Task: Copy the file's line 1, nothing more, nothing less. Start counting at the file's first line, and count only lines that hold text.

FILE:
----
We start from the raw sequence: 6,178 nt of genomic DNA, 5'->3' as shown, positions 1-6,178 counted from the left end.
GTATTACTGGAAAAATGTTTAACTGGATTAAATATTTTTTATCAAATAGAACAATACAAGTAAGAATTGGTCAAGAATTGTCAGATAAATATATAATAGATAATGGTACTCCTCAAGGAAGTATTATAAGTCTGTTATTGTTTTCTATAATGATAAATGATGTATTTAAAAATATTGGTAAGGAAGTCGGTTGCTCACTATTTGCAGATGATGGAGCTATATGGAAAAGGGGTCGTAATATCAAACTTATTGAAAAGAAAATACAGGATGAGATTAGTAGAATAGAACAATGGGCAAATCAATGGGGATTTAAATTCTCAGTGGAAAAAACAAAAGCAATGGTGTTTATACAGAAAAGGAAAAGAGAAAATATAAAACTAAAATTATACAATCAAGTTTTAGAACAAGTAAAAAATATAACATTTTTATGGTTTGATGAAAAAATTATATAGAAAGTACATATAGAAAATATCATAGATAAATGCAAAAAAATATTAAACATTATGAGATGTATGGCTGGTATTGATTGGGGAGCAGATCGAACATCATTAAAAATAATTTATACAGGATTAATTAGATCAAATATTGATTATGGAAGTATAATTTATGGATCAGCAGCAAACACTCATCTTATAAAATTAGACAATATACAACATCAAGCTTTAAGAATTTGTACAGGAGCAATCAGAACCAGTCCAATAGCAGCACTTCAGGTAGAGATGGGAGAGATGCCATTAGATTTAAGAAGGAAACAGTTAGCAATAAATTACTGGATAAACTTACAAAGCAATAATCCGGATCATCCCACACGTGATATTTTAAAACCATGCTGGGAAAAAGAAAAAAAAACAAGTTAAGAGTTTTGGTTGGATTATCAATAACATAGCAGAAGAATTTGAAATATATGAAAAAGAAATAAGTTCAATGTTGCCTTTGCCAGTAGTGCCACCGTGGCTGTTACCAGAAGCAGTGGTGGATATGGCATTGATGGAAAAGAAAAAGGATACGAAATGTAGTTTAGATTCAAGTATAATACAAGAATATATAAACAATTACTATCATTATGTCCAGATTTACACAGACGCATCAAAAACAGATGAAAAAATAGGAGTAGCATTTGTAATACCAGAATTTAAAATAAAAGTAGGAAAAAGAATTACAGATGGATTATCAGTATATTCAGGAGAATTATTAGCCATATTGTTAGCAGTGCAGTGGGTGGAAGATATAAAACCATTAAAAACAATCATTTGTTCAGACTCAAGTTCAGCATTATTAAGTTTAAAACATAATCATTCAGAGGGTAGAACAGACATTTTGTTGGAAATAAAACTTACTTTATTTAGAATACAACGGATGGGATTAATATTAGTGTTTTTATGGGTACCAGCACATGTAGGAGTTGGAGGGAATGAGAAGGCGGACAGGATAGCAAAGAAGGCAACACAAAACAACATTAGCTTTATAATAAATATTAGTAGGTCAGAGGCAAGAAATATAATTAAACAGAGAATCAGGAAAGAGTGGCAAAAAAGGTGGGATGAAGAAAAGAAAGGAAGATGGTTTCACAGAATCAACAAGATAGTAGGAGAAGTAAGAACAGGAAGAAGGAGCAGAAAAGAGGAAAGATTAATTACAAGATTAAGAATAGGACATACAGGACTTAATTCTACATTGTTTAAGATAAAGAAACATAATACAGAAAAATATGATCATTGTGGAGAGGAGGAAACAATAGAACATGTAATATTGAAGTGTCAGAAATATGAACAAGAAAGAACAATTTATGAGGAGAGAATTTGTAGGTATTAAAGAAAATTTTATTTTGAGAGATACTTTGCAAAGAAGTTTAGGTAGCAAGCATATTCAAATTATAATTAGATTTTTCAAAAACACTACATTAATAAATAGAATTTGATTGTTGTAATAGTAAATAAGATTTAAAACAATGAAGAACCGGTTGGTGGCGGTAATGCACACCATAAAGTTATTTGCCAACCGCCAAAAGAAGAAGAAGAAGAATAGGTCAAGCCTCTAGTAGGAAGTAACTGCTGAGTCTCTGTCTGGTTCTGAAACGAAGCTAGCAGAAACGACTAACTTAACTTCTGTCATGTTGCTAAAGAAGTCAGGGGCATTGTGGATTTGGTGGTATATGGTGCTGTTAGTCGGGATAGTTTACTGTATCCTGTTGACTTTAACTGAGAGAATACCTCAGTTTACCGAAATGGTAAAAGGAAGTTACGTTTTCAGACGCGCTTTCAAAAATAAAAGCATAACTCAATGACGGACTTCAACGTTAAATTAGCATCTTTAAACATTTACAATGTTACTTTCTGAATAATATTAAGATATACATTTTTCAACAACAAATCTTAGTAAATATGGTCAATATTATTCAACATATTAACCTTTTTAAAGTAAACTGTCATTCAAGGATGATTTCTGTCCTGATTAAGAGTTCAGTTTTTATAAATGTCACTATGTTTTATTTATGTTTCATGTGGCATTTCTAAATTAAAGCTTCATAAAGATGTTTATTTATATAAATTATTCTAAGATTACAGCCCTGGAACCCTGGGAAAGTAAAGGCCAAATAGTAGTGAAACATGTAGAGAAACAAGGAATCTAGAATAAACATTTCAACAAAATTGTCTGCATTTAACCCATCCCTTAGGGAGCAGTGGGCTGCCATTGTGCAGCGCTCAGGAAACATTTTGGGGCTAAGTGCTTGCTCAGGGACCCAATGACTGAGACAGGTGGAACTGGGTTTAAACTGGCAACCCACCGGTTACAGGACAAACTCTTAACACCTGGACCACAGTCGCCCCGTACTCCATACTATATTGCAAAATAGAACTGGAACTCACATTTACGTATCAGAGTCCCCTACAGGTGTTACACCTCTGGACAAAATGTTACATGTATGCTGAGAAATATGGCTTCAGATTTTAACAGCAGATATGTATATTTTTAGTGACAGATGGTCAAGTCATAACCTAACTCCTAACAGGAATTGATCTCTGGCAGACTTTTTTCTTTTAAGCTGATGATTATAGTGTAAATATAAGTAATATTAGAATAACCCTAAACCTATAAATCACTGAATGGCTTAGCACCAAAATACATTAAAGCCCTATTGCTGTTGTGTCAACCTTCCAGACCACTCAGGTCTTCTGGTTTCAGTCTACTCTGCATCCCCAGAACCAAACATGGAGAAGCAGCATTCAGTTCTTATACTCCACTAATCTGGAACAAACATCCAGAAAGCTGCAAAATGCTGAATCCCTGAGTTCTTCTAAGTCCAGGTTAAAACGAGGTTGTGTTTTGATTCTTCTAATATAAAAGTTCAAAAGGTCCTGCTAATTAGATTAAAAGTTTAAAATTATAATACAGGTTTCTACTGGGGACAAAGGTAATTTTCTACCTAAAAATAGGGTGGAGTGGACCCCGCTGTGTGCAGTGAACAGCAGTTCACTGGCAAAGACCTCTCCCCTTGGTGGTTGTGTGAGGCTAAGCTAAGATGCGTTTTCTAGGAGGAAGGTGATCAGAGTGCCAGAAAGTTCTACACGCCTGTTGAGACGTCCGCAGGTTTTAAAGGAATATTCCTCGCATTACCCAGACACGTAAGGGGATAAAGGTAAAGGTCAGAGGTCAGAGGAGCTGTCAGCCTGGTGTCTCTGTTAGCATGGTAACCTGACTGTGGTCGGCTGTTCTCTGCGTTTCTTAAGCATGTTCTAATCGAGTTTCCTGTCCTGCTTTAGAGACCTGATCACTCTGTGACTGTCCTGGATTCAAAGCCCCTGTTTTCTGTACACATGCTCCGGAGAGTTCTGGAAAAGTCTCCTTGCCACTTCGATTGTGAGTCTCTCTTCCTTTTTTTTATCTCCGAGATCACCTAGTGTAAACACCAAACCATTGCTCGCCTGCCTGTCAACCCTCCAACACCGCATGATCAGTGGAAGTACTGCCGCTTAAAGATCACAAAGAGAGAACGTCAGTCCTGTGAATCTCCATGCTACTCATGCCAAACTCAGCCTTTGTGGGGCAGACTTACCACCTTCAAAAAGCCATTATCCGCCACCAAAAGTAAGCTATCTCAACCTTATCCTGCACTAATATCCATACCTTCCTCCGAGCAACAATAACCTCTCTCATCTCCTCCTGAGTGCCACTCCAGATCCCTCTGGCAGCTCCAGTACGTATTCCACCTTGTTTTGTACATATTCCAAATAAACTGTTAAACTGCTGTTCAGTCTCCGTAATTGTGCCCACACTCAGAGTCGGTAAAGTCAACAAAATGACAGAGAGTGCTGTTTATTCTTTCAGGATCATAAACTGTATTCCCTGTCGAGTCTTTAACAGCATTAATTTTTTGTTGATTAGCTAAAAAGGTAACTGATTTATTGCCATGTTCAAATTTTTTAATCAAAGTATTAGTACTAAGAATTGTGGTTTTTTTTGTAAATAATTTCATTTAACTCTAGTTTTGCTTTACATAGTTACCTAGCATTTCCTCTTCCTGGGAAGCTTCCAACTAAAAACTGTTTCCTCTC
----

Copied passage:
We start from the raw sequence: 6,178 nt of genomic DNA, 5'->3' as shown, positions 1-6,178 counted from the left end.